Repairing the roof truss

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Are plywood gussets always cut on site or can they be purchased off the shelf?
I assume those galvanized tie plates from Home Depot with lots of nail holes are not rigid enough as a gusset?
Thanks,
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MiamiCuse wrote: ...

I've never seen anything precut, no; but then again, I've never looked...

It depends on the application and which you're actually talking about. For the bottom where apparently OP (or is that also you?) tore the nailing plates up for some reason the similar ones should work ok, but I figure it's as easy/simple to simply cut some plywood scraps for the job.
At the top to tie the two sides together to replace the broken chord I'd go w/ as large a section as I could conveniently get into the space.
--
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Just cut a piece of plywood to cover the joints. Use construction adhesive and a bunch of long screws to hold it in place. It can be a simple rectangle. Use good wood screws, not drywall screws.
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wrote in message

Yea, drywall screws are brittle since they are hardened. And those skinny ass necks (that are getting skinnier) don't help. Pretty soon they'll be nothing but a Phillips head pin
For applications where I want to make sure the screws don't snap I use the ones that are touted as won't break or strip. Floors, & decking I suppose they are geared for.
I was taken back by the fact that they are like 8.79 for a lb box. Then you look at drywall screws and they are just about $6. Don't know of any places around here that sell drywalls in bulk and you can just scoop a lb for 2/3 to 1/2 the cost of Borg bastards.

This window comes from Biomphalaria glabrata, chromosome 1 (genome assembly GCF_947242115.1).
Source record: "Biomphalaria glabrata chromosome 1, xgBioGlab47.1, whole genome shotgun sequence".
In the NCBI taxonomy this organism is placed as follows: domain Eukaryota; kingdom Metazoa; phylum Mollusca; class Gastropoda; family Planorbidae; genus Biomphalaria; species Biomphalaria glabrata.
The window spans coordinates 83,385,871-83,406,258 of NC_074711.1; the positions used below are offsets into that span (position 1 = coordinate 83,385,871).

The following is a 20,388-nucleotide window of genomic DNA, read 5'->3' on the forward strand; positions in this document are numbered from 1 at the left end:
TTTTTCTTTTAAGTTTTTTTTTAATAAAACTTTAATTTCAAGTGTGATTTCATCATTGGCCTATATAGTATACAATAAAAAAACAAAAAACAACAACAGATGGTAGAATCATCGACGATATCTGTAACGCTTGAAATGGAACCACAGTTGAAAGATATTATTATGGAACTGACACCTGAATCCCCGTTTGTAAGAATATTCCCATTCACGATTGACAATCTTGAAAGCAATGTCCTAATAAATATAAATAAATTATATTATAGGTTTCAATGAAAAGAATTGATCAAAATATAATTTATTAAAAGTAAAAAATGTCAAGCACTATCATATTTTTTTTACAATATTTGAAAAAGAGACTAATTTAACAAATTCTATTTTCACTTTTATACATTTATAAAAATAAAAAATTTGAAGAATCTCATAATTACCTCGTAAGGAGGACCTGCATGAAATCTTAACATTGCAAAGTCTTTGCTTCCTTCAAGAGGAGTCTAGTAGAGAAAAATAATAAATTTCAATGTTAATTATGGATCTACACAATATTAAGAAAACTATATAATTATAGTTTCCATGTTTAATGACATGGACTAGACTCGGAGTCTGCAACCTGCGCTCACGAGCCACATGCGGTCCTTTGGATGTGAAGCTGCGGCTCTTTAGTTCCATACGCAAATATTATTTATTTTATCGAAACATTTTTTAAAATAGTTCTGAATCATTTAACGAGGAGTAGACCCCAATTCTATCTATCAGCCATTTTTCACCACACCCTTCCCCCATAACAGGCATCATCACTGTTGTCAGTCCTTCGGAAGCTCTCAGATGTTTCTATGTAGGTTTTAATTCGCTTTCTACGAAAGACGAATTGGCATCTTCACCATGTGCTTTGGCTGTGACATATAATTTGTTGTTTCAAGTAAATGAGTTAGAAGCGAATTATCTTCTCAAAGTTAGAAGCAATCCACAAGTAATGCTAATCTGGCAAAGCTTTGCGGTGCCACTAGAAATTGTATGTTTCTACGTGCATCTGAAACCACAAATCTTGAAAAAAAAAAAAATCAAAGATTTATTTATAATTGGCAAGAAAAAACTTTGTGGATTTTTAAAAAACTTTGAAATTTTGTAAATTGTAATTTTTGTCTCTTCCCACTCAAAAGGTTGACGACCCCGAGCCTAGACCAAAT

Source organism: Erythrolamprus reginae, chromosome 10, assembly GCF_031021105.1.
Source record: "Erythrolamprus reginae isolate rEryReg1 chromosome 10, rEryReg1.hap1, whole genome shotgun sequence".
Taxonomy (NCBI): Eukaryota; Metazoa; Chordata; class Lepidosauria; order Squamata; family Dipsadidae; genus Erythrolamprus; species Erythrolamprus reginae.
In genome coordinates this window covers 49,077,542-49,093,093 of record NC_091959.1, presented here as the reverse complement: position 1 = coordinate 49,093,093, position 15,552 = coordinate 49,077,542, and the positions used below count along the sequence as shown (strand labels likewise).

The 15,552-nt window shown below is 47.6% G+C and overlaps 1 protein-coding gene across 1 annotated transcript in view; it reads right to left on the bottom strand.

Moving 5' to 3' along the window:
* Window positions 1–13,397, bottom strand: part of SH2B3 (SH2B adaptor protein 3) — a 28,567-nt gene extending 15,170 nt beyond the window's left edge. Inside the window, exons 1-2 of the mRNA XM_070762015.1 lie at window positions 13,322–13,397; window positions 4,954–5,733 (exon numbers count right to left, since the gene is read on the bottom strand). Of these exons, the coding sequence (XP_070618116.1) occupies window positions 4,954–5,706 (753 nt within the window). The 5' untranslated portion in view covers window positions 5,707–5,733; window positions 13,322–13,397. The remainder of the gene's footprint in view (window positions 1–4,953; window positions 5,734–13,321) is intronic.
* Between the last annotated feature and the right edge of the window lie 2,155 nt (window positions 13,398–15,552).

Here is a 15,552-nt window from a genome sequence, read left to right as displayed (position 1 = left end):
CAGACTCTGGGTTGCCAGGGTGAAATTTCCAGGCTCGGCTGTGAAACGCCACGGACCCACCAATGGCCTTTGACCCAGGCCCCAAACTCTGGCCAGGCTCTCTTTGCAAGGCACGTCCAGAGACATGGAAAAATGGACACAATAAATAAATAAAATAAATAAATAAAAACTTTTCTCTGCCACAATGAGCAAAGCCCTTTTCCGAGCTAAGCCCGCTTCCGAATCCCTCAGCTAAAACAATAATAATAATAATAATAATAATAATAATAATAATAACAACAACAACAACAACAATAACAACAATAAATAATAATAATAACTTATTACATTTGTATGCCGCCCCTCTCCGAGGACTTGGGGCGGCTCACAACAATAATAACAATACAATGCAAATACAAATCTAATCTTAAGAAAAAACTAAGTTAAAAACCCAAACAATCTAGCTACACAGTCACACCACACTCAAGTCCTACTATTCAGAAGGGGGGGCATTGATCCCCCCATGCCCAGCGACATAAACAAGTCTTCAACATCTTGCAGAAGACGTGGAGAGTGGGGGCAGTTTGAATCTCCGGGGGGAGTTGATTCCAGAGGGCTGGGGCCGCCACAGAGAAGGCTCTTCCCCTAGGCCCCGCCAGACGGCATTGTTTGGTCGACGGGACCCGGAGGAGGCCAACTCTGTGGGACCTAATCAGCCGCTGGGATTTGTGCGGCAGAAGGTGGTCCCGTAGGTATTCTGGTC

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http://s173.photobucket.com/albums/w67/143house/framing/?action=view&current=originaltruss.jpg
You have taken a very bad situation and made it much worse by your well-intentioned repair efforts. I personally feel that your situation now is such that anything short of a professionally engineered solution is not worthwhile. Although there are probably lots of ways to make a satisfactory repair, any future inspections, insurance claims, or sales would likely fail without evidence of properly engineered evaluation and repair. The HVAC contractor has done major damage to a critical structural part of your home and fixing it is going to cost a lot of money. The only question is who is going to pay for it and the courts may have to decide that.
Don Young
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snipped-for-privacy@hotmail.com wrote in

I doubt anyone will recommend pulling out what holds the trusses together. I wouldn't, even if I thought I knew what I was doing. No one has the whole picture from a NG posting.

I would guess not too much. Teeth back in same holes are much weaker. Teeth in next to other vacant holes is not the same as teeth in virgin holes properly spaced.
BTW, please don't try going to the Borg to get new connectors. Those are not truss connectors in any way. Probably called joiners, mending plates or something like that. The few truss connectors I've seen are stamped with their rating like "MT20".
In some state they will not sell truss plates to non professionals simply because they don't want hacks using them. They are designed to be put in with presses. And they do not want to be sued I'm sure is another reason.
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snipped-for-privacy@invalid.com wrote in wrote:

As I previously posted, is a permit needed to alter/change a truss which is a key structural component? If so, did they get one? What inspector signed off on it.
That might have been MC's ace in the hole. Read the rest of the thread to get the whole story.
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Just wondering if there was any more activity since the last thread posting.
Red...
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